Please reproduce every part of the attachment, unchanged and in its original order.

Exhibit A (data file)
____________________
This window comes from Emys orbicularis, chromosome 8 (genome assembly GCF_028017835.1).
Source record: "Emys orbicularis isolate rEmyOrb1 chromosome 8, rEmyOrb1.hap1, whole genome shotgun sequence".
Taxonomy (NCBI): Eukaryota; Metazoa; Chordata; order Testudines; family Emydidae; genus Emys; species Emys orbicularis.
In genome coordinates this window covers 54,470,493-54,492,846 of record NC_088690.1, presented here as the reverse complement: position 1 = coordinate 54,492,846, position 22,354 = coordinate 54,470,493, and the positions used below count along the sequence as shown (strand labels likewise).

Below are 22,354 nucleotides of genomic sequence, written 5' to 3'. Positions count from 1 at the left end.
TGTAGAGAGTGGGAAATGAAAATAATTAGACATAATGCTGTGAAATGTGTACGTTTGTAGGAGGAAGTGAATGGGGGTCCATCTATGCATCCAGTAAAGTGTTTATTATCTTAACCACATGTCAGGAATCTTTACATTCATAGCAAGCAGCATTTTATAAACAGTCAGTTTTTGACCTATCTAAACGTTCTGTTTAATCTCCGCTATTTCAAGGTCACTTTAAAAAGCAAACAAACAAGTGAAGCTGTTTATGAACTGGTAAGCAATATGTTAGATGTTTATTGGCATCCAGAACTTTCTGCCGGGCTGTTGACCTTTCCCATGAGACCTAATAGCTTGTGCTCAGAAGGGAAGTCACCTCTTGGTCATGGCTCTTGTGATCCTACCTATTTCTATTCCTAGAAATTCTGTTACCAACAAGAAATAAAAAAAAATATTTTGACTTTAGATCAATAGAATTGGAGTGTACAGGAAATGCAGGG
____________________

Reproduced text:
This window comes from Emys orbicularis, chromosome 8 (genome assembly GCF_028017835.1).
Source record: "Emys orbicularis isolate rEmyOrb1 chromosome 8, rEmyOrb1.hap1, whole genome shotgun sequence".
Taxonomy (NCBI): Eukaryota; Metazoa; Chordata; order Testudines; family Emydidae; genus Emys; species Emys orbicularis.
In genome coordinates this window covers 54,470,493-54,492,846 of record NC_088690.1, presented here as the reverse complement: position 1 = coordinate 54,492,846, position 22,354 = coordinate 54,470,493, and the positions used below count along the sequence as shown (strand labels likewise).

Below are 22,354 nucleotides of genomic sequence, written 5' to 3'. Positions count from 1 at the left end.
TGTAGAGAGTGGGAAATGAAAATAATTAGACATAATGCTGTGAAATGTGTACGTTTGTAGGAGGAAGTGAATGGGGGTCCATCTATGCATCCAGTAAAGTGTTTATTATCTTAACCACATGTCAGGAATCTTTACATTCATAGCAAGCAGCATTTTATAAACAGTCAGTTTTTGACCTATCTAAACGTTCTGTTTAATCTCCGCTATTTCAAGGTCACTTTAAAAAGCAAACAAACAAGTGAAGCTGTTTATGAACTGGTAAGCAATATGTTAGATGTTTATTGGCATCCAGAACTTTCTGCCGGGCTGTTGACCTTTCCCATGAGACCTAATAGCTTGTGCTCAGAAGGGAAGTCACCTCTTGGTCATGGCTCTTGTGATCCTACCTATTTCTATTCCTAGAAATTCTGTTACCAACAAGAAATAAAAAAAAATATTTTGACTTTAGATCAATAGAATTGGAGTGTACAGGAAATGCAGGG